It’s not just about asking questions, it’s about being receptive to the answers and changing your business plans accordingly.

6. Don’t Assume

A few months ago, I say down for a discussion with Paul Butler, the co-author of Think to Win and a master of strategic thinking.

One of the many points we discussed was how many business owners are destroyed by their own false assumptions. These assumptions are common with all industries and entrepreneurs, and you may be making a few of your own without realizing it.

For example, Gabi talked about ExoProtein and mentioned how the ultimate goal was to make cricket protein as common as soy protein. It was a lofty goal, but a logical one, nonetheless.

The problem is, it’s not something that can happen overnight, or even in five or ten years. To make sure a major change, you need decades, and that’s what Gabi and his business partner realized.

It was one of the reasons they sold the business and moved into a new industry.

Before launching your business, take an objective look at your business goals. Ask your friends and family; speak to your customers.

It doesn’t matter how much experience you have in your chosen industry, always challenge your assumptions.

7. Stay Focused On Your Number 1 Goal

Once you launch your business and get those first few sales, it’s easy to let the excitement and the ambition get the better of you.

Every business owner has their sights set on growth. They know which products they want to launch in the future and what industries they want to expand into.

These plans can give investors an extra incentive, but it’s important not to get too carried away early on.

Keep it simple.

Magic Spoon launched in April 2019, which is nearly 18 months ago at the time of writing. Since then, they have added just 6 products to their range, and all of these are just flavor variations of the same product.

In that time, they have shipped countless orders, received nearly 10,000 reviews, and have been featured in many leading publications.

In other words, they have opportunities for growth and a customer base that is receptive to buying new products, but they understand that simple is sometimes best.

The Kitchen Nightmares TV show is a great example of what happens when business owners try to do too much.

Every show seems to begin with Gordon Ramsay sitting down in an empty restaurant and picking up a menu that looks like it was written by Dostoevsky. The owners add dozens of dishes to the menu, hoping to appeal to everyone who walks through their doors.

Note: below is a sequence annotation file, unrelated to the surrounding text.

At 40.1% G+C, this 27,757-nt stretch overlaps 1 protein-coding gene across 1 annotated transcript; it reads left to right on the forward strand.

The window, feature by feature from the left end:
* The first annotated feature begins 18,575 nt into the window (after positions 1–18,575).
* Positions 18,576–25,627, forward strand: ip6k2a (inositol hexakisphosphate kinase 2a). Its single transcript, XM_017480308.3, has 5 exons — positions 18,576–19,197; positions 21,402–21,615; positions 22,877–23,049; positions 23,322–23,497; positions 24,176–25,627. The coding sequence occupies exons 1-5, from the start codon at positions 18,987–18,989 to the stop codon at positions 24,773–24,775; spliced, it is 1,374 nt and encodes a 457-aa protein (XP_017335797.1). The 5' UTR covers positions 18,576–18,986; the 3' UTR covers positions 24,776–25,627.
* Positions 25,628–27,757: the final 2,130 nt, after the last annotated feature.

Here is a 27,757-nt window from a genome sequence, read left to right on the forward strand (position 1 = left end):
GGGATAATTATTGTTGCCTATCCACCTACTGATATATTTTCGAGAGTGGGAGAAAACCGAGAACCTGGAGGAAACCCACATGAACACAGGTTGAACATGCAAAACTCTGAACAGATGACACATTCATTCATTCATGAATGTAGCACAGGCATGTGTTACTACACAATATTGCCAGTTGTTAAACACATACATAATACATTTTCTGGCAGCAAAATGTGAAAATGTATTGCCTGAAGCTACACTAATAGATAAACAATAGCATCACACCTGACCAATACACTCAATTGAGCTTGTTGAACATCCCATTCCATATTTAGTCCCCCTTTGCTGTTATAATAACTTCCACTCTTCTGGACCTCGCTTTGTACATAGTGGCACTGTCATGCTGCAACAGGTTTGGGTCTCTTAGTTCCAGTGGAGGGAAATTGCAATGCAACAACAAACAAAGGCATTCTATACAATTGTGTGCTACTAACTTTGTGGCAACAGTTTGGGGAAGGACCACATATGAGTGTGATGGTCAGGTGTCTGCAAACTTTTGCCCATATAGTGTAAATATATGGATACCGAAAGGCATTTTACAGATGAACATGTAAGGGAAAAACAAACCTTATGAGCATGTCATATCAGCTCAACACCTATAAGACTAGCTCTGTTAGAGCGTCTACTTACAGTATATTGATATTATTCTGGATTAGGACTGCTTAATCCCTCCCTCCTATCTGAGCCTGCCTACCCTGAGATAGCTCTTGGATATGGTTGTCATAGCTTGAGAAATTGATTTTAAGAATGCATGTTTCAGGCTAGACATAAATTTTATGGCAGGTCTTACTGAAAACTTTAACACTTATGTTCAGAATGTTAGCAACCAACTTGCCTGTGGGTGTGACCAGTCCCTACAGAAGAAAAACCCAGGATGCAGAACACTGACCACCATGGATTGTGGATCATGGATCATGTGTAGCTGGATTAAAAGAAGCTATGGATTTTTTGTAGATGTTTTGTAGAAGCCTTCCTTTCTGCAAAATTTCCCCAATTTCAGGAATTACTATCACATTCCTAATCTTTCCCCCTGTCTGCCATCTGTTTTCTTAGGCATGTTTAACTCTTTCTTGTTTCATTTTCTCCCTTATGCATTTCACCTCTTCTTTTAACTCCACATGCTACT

In the process, they end up spreading their resources too thin. The dishes suffer, the service follows, and before long, the restaurant is on its knees.

If you follow these patterns, your business could go the same way.

On the one hand, Magic Spoon could launch a hot cereal product, along with cereal bars and other high-protein breakfast options.

But if they want to maintain the same quality, they have to increase their expenditure, ensuring that careful attention is paid to research and development and that the same quality ingredients are used.

If they cut corners to keep costs low, the quality of the product suffers, which means customers lose faith in the company and its reputation drops.

And that’s not the only problem.

Adding more products to your range means expanding the supply chain, hiring more staff, relying on more partners, and creating more potential pitfalls.

As Gabi said during our discussion, you can create a multi-million-dollar business by focusing on the basics. Once you’ve got those nailed down and the profits are flowing, you can start focusing on a gradual expansion.

As the saying goes, sometimes less is more.

8. Build A Team And Play To Your Strengths

You need a good team behind you if you want to build a successful business, and you should always play to the strengths of that team.

The more input that you have, the lower your expenses will be, and the more you can influence the business.

Think of it like flipping a house.

In the beginning, you’re on the same footing as everyone else. You have the capital behind you, but don’t necessarily have any way to guarantee success.

Your first step is to choose the right house and to make sure you get a good deal. Once you have the property, you need to start the renovations, and this is where the real work begins.

A builder could do most of the work themselves, maybe with help from a real estate partner who is also a skilled electrician.

They know people who can supply them with cheap materials, they understand how the process works, and they only need to hire a few contractors to perform basic roles, such as cleaning the yard, painting the doors, changing the locks, etc.,

If you have the same money and buy the same house, but have absolutely no building experience, your success rate won’t be the same.